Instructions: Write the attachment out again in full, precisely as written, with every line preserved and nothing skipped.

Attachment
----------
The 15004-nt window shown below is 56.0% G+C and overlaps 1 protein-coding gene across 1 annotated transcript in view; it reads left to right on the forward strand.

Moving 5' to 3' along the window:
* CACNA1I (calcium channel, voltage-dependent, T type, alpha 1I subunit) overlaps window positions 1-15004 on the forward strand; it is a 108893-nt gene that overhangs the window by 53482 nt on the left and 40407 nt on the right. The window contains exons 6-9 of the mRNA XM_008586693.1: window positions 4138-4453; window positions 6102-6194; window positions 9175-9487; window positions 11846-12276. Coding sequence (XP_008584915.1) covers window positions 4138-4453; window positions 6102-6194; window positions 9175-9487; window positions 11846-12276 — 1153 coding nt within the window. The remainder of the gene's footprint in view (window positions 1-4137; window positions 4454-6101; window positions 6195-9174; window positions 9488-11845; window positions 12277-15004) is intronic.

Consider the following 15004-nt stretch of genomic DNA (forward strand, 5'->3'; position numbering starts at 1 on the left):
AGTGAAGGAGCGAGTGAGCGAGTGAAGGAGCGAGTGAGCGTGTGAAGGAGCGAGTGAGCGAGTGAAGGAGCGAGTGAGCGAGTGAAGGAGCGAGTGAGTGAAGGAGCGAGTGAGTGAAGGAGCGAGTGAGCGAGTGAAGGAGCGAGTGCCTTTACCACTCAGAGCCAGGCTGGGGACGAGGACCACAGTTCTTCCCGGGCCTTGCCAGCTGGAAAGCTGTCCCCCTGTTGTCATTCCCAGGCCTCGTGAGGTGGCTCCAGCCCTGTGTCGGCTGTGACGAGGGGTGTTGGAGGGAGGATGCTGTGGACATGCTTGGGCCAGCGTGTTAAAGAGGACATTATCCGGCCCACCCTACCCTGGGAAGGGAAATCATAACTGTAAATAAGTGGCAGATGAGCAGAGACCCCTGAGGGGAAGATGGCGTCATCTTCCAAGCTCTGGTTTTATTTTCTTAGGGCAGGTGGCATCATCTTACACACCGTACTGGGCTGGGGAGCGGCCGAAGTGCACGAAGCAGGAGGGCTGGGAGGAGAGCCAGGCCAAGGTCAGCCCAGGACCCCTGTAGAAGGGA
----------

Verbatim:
The 15004-nt window shown below is 56.0% G+C and overlaps 1 protein-coding gene across 1 annotated transcript in view; it reads left to right on the forward strand.

Moving 5' to 3' along the window:
* CACNA1I (calcium channel, voltage-dependent, T type, alpha 1I subunit) overlaps window positions 1-15004 on the forward strand; it is a 108893-nt gene that overhangs the window by 53482 nt on the left and 40407 nt on the right. The window contains exons 6-9 of the mRNA XM_008586693.1: window positions 4138-4453; window positions 6102-6194; window positions 9175-9487; window positions 11846-12276. Coding sequence (XP_008584915.1) covers window positions 4138-4453; window positions 6102-6194; window positions 9175-9487; window positions 11846-12276 — 1153 coding nt within the window. The remainder of the gene's footprint in view (window positions 1-4137; window positions 4454-6101; window positions 6195-9174; window positions 9488-11845; window positions 12277-15004) is intronic.

Consider the following 15004-nt stretch of genomic DNA (forward strand, 5'->3'; position numbering starts at 1 on the left):
AGTGAAGGAGCGAGTGAGCGAGTGAAGGAGCGAGTGAGCGTGTGAAGGAGCGAGTGAGCGAGTGAAGGAGCGAGTGAGCGAGTGAAGGAGCGAGTGAGTGAAGGAGCGAGTGAGTGAAGGAGCGAGTGAGCGAGTGAAGGAGCGAGTGCCTTTACCACTCAGAGCCAGGCTGGGGACGAGGACCACAGTTCTTCCCGGGCCTTGCCAGCTGGAAAGCTGTCCCCCTGTTGTCATTCCCAGGCCTCGTGAGGTGGCTCCAGCCCTGTGTCGGCTGTGACGAGGGGTGTTGGAGGGAGGATGCTGTGGACATGCTTGGGCCAGCGTGTTAAAGAGGACATTATCCGGCCCACCCTACCCTGGGAAGGGAAATCATAACTGTAAATAAGTGGCAGATGAGCAGAGACCCCTGAGGGGAAGATGGCGTCATCTTCCAAGCTCTGGTTTTATTTTCTTAGGGCAGGTGGCATCATCTTACACACCGTACTGGGCTGGGGAGCGGCCGAAGTGCACGAAGCAGGAGGGCTGGGAGGAGAGCCAGGCCAAGGTCAGCCCAGGACCCCTGTAGAAGGGA